Hel­lo dear read­er. From pre­vi­ous arti­cles on por­trait gen­res and emo­tions, we already know what accents are need­ed for each direc­tion of pho­tog­ra­phy and how to show not just a “car­cass” of a per­son, but a liv­ing char­ac­ter with emo­tion and feel­ings.

We take a cam­era in our hands in order to take a pho­to. Sud­den­ly, of course, but we signed up for it our­selves. Most often, we strive to express our­selves, to put our thoughts and ideas into the image, but also often we do not know how best to dis­play our real­i­ty so that the view­er can ful­ly under­stand it and feel how we feel it. In this arti­cle, we will look at the view­er’s per­cep­tion and how to manip­u­late it in order to gain con­trol over the prod­uct being cre­at­ed and not rely on luck.

Pho­tog­ra­phy is a reflec­tion of real­i­ty. But, as in any visu­al pro­duc­tion, the dis­played real­i­ty is refract­ed by the per­cep­tion of the author. The pho­tog­ra­ph­er seeks to put his ideas and thoughts into the frame, often for­get­ting that he direct­ly inter­acts with the sub­ject and the sur­round­ing real­i­ty. Our atti­tude towards our own work is ini­tial­ly sub­jec­tive and biased, and also too far from the impres­sions of those for whom pho­tog­ra­phy is intend­ed — the audi­ence.

The view­er, look­ing at the pho­to, has no idea about “what the author want­ed to say”, who is cap­tured in the pic­ture, what thoughts and aspi­ra­tions were invest­ed dur­ing the work. Yes, unfor­tu­nate­ly he does not need it. We live in a time when the view­er is sur­round­ed by a large amount of visu­al con­tent, thanks to the Inter­net, out­door adver­tis­ing, tele­vi­sion, etc. Our audi­ence no longer spends most of its ener­gy on find­ing an inter­est­ing image, as it was in the last cen­tu­ry and ear­li­er, but on elim­i­nat­ing the unin­ter­est­ing.

In order not to hope for a suc­cess­ful match in mutu­al under­stand­ing with your audi­ence, but to have the abil­i­ty to con­trol and always get a more guar­an­teed result as a result of the film­ing process, let’s look at how the view­er’s per­cep­tion is built.

We can say that a per­son becomes a spec­ta­tor at birth, because. our species is born with eyes already open, but with a slight nuance: for the first 4 months, the baby can­not focus his eyes and most­ly sees blur­ry col­ored spots. Over time, we begin to study the world around us: I think each of us has at least once seen how a baby pulls every­thing that comes to hand into his mouth, tries to break the sur­round­ing objects and often behaves extreme­ly unrea­son­ably com­pared to an adult. But such behav­ior is not con­nect­ed with the fact that the child is a crazy van­dal, but with the fact that at the begin­ning of our life we ​​need to get a lot of infor­ma­tion about the world around us: with tac­tile con­tact, we per­ceive the tex­ture of objects; when we pull objects into the mouth, we feel the taste and at the same time smell; when try­ing to break an object, we study its strength and elas­tic­i­ty. At the begin­ning of his exis­tence, a per­son col­lects and remem­bers a large amount of infor­ma­tion in order to sub­se­quent­ly eas­i­ly per­ceive and inter­act with the real­i­ty around him. If you, dear read­er, are already at the age when you can read this arti­cle, then you can also eas­i­ly imag­ine and feel how you touch, feel the taste and, some­times, smell of objects, just by look­ing at them. For­tu­nate­ly, our con­scious­ness does not pull out infor­ma­tion in the form of direct speech in the thought process: “if I touch this table / wall / any­thing, I will feel a sim­i­lar tex­ture”, but imme­di­ate­ly cre­ates a sen­sa­tion based on pre­vi­ous expe­ri­ence.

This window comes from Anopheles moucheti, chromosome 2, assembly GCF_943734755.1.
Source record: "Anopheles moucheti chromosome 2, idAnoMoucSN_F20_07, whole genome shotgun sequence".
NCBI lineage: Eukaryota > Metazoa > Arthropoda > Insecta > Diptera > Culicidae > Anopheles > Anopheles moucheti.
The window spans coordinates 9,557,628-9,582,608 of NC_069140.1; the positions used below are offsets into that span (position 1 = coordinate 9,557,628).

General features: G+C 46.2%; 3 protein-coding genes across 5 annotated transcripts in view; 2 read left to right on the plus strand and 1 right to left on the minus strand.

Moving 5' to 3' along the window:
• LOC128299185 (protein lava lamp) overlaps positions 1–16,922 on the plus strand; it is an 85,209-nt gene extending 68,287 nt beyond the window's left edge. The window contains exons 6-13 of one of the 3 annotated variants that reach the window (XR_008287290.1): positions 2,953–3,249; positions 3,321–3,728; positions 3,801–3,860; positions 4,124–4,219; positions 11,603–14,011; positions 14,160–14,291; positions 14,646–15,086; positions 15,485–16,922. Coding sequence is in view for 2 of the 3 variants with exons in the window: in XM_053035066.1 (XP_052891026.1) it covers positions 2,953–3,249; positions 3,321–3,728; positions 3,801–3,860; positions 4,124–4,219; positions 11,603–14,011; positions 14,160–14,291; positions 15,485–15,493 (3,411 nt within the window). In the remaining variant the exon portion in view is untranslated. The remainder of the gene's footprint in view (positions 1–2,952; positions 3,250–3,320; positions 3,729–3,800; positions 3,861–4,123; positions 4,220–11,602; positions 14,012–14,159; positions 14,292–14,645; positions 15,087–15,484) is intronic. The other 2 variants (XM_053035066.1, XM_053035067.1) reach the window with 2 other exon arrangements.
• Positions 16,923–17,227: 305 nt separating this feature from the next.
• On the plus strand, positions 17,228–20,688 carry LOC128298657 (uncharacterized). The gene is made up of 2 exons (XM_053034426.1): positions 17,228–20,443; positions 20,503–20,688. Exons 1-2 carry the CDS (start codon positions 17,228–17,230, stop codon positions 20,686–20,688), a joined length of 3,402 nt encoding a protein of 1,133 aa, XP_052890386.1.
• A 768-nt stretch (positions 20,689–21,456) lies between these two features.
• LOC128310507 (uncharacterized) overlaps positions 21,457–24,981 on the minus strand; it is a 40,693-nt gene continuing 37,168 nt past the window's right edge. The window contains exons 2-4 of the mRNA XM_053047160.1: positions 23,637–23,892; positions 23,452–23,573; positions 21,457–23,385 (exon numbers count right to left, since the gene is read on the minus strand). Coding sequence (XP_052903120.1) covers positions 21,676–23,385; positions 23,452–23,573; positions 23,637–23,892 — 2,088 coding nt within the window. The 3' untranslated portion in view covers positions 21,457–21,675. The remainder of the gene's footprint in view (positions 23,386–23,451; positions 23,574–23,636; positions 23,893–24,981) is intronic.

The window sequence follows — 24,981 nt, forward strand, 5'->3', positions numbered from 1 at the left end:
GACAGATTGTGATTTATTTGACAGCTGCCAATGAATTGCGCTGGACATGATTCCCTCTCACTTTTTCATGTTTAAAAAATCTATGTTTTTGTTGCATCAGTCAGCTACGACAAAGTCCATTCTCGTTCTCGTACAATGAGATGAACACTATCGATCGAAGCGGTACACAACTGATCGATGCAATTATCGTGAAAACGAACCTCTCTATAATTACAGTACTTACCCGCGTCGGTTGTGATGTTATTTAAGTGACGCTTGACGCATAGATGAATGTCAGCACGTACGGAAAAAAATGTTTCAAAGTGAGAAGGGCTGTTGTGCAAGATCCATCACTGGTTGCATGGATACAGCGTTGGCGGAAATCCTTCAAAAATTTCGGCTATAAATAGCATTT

In fact, any frame is a two-dimen­sion­al image of a sta­t­ic moment of real­i­ty, dis­played by means of a screen or print­ed (or oth­er­wise formed) on any sur­face, inca­pable of evok­ing in a per­son any­thing but a sen­sa­tion from the sur­face of the mate­r­i­al. But the mechan­ics of per­cep­tion described above allows the view­er to expe­ri­ence dif­fer­ent “feel­ings” when view­ing a pho­to, because our con­scious­ness is able to dis­tin­guish the imprint­ed con­tent and enrich it with the impres­sions of life expe­ri­ence.

Due to this, the pho­tog­ra­ph­er has the abil­i­ty to con­trol the per­cep­tion of the view­er, i.e. the author can set the direc­tion in which his audi­ence will “feel” and build a whole sto­ry, giv­ing pho­tog­ra­phy life.

Although the view­er and our tar­get audi­ence as a whole are an intan­gi­ble abstrac­tion, since it is unlike­ly that in the age of the Inter­net we will be able to per­son­al­ly meet every­one who sees our work, get to know their per­son­al­i­ties and char­ac­ters, but, for­tu­nate­ly, the per­cep­tion mech­a­nisms of all peo­ple are the same. Such uni­ty allows us to cre­ate speech and find a com­mon lan­guage through the manip­u­la­tion of the visu­al con­tent of pho­tographs, with­out fear that the unique fea­tures of the char­ac­ter (after all, each of us is a “per­son­al­i­ty”) will not allow the audi­ence to ful­ly under­stand the embed­ded inten­tion.

There are three ele­ments in pho­tog­ra­phy that give the pho­tog­ra­ph­er con­trol over the view­er’s per­cep­tion: cloth­ing, space, and action. I advise you to read them in order.